Thus, for all the above reasons, appellants cannot establish irreparable harm,

3. The Public And Private Interests Favor Denial Of Appellants' Motion For Injunction.

For the issuance of an injunction, this Court must also assess the possible harm to other parties in granting the requested injunction, and the public interest. Here, there is no basis for concluding that the "injury" to appellants from denying the injunction would be any greater than the injury to other parties from granting an injunction.

Appellees have a statutory obligation to publish the RoC, and they have been unable to finalize the 9th RoC because of this litigation. Appellees' conclusion that dioxin should be listed in the "known" category was reasonable. The public has the right to this information. There is no basis to continue to withhold this important health information from the public, especially in light of the fact that appellants' harm is speculative and, ultimately, de minimis, and their possibility of prevailing on the merits is significantly low.

III. CONCLUSION

For the reasons stated above, appellees respectfully request that the decision of the District Court be summarily affirmed and that appellants' motion for injunction pending appeal be denied.

WILMA A. LEWIS
United States Attorney

R. CRAIG LAWRENCE
Assistant United States Attorney

STACY M. LUDWIG
Assistant United States Attorney

Of Counsel:

Patricia Kvochak, Esq.
U.S. Department of Health and Human Services

CERTIFICATE OF SERVICE

I HEREBY CERTIFY that, on November 27, 2000, 1 served a copy of the foregoing Appellees' Motion for Summary Affirmance, and Opposition to Motion for Injunction Pending Appeal by first class mail, postage pre-paid, on the following:


Charles Fromm, Esq.
Multinational Legal Services, P.C.
11 DuPont Circle
Washington D.C. 20036
Stacy M. Ludwig
Assistant United States Attorney
Judiciary Center Building
Room 10-120
555 Fourth Street, N.W.
Washington, D.C. 20001
(202) 514-7147

Endnotes:
1. The appellees include: the United States Department of Health and Human Services ("HHS"); Donna E. Shalala, Secretary of HHS; Kenneth Olden, Director, National Institute of Environmental Health Sciences ("NIEHS") and Director, National Toxicology Program ("NTP"); and Christopher Portier, Director, Environmental Toxicology Program ("ETP").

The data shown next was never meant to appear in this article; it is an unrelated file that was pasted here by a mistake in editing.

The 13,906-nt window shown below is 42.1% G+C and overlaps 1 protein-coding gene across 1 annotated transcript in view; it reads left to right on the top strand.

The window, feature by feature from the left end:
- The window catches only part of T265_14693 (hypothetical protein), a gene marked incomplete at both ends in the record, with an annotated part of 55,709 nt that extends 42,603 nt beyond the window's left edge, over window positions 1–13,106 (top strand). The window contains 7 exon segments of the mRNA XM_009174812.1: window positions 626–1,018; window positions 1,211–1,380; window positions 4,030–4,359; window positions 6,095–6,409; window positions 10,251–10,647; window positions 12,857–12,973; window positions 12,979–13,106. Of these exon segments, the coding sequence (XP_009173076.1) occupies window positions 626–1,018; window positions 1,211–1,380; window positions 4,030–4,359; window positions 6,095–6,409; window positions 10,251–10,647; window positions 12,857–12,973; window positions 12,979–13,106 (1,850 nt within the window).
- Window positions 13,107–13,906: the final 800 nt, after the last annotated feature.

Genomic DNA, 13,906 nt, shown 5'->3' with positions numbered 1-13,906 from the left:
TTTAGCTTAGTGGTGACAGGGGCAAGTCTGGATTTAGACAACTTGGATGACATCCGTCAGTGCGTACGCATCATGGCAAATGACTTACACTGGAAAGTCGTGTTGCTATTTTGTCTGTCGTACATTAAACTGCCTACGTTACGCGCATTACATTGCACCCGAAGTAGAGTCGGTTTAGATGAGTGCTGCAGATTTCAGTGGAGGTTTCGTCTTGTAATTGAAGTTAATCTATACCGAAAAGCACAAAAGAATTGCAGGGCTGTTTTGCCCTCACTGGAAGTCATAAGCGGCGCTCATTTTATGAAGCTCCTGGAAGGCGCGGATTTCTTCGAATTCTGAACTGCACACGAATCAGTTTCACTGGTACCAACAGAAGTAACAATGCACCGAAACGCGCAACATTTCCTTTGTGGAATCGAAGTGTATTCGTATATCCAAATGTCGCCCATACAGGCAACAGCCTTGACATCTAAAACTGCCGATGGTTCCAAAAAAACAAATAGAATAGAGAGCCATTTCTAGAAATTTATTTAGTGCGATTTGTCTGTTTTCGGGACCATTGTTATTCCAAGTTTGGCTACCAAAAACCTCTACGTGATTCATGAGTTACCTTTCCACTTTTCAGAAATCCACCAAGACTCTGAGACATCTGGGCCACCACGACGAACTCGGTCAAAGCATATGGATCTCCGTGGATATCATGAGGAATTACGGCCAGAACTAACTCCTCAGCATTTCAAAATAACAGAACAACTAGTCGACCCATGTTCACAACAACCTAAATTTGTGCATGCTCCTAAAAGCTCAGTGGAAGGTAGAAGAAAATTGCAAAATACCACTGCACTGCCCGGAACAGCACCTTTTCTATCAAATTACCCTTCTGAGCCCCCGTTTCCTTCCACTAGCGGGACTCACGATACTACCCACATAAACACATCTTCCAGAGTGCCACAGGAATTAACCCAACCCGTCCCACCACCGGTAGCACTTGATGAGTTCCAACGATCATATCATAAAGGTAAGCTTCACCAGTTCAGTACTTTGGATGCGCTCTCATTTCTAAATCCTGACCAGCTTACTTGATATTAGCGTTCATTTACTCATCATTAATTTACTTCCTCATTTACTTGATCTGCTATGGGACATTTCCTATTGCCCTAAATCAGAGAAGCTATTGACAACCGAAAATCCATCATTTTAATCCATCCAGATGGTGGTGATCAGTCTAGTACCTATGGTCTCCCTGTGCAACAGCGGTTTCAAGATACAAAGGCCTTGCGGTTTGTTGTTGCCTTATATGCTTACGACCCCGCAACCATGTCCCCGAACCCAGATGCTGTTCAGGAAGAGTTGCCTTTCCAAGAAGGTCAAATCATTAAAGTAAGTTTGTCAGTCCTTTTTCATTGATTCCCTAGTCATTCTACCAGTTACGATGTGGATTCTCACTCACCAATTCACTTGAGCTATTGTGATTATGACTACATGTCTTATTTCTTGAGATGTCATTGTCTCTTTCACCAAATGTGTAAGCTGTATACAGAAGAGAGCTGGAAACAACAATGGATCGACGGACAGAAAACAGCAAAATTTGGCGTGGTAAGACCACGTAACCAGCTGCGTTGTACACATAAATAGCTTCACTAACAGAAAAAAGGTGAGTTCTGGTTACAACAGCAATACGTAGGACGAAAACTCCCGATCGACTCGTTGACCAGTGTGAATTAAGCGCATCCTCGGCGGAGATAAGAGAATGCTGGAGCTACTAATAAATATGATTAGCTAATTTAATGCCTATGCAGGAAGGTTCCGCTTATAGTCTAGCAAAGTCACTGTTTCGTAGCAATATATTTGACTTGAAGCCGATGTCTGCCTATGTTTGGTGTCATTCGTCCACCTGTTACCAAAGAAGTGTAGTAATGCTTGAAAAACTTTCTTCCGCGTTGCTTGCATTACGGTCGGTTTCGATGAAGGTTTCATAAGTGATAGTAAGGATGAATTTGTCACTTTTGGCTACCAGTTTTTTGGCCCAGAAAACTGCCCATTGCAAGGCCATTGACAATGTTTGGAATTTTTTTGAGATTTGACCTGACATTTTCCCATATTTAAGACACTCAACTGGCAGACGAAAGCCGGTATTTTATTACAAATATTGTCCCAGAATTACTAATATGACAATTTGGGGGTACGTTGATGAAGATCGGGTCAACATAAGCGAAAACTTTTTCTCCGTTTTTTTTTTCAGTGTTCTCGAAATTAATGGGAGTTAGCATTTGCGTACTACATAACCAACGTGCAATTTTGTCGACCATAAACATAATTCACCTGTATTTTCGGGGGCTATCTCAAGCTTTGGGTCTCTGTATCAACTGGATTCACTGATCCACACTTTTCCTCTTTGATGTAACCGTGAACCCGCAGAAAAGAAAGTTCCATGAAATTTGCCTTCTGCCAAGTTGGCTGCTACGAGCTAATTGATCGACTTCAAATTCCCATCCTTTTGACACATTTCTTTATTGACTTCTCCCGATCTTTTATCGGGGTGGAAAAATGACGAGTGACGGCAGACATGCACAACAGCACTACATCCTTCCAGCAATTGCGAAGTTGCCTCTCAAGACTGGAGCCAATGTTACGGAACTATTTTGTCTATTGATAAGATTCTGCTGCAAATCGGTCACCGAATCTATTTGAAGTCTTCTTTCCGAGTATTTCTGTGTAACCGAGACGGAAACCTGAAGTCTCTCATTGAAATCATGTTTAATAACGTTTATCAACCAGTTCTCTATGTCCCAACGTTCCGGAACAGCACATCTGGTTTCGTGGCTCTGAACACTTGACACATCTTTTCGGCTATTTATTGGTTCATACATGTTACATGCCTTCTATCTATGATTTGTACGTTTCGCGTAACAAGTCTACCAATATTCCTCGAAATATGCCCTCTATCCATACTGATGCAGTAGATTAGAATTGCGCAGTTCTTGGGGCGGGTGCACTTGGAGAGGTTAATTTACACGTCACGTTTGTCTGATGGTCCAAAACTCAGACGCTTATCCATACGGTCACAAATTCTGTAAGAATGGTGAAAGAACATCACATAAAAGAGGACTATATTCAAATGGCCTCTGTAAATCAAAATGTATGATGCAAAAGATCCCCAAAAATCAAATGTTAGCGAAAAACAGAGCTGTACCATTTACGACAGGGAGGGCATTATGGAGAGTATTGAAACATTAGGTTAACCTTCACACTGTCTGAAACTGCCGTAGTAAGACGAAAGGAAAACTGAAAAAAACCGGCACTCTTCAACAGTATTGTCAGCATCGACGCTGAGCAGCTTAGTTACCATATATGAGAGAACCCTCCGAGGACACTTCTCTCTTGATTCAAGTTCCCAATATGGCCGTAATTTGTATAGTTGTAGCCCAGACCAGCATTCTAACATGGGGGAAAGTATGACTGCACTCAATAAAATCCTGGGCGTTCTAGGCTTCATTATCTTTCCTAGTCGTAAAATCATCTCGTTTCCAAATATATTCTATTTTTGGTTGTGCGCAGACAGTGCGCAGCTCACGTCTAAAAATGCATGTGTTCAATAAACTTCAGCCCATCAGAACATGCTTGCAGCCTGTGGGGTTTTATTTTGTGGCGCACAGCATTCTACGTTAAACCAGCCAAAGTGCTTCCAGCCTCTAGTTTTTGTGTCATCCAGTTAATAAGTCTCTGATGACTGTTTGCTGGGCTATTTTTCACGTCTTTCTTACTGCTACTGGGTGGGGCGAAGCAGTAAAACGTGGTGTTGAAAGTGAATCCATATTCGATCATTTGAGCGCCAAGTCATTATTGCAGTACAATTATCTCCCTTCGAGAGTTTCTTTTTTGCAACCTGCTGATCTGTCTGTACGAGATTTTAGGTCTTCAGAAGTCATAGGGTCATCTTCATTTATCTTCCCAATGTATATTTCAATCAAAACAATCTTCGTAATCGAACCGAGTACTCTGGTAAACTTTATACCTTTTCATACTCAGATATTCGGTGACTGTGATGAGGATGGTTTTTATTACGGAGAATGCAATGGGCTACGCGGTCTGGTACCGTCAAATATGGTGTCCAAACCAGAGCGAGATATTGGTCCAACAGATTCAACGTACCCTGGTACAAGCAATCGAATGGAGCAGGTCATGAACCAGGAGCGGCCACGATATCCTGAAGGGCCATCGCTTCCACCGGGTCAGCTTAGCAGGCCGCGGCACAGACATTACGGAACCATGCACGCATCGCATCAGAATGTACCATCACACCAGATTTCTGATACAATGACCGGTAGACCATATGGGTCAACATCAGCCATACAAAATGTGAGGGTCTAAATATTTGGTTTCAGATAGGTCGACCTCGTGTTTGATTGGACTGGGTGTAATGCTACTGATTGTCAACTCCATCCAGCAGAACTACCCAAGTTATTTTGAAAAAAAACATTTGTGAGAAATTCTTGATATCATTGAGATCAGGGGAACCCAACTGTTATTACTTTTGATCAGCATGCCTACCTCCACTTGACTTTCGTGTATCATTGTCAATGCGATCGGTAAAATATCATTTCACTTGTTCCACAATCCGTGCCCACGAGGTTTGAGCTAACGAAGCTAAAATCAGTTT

2. The District Court correctly found that appellants Jim Tozzi, Empire State Tavern and Restaurant Association, Greenbaun & Gilooley lacked standing. See Exhibit A at 2-8. It also found that appellant Brevet Industries and Brevet, Inc. ("Brevet") has standing. Appellees submit that Brevet lacks standing as well. However, it is plain that appellees should prevail on the merits of this appeal, and they urge this Court to deny appellants' motion for injunction pending appeal and to grant appellees' motion for summary affirmance.

3. It simply makes no sense that, after lengthy debate and discussion, appellees would preclude the use of mechanistic data, a powerful and emerging tool in toxicologic analysis, for consideration under the "Known" category, which is the highest listing category possible.

4. 'Notably, appellants have never addressed, and are unable to controvert, the fact that at both the October 1997 public meeting and the December 1998 public meeting at which the proposed dioxin listing was discussed, the Associate Director of the NTP made it perfectly plain that mechanistic data could be applied to both the known and the reasonably anticipated categories. See R, Ex. 16 at 7; Ex. 25 at 10. Moreover, six months prior to the filing of this lawsuit, Dr. Olden, Director of the NTP, sent a letter directly to appellant Tozzi reaffirming the agency's interpretation of the revised criteria. R., Ex. 23 at 1.

5. Recently, this Court reiterated the principle that an agency's interpretation is entitled to deference so long as there is no reason to suspect that the interpretation does not reflect the agency's fair and considered judgment. Bigelo v. Dep't of Defense 217 F.3.d 875, 878 (D.C. Cir. 2000). And this is true even if the agency's interpretation appears only in a legal brief. IdHere, of course, the record firmly supports the interpretation that appellees have advanced in court.

6. This case does not raise any prior restraint issues because that doctrine generally applies to the government's attempt to place a restriction on speech, which is not at issue here. see e.g. Nebraska Press Ass'n v. Stuart, Judge 427 U.S. 539, 557 (1976)(citation omitted) ('The main purpose of the First Amendment is 'to prevent all such previous restraints upon publications as had been practiced by other governments "')(citations omitted).

7. International Agency for Research on Cancer is a highly respected subgroup of the World Health Organization.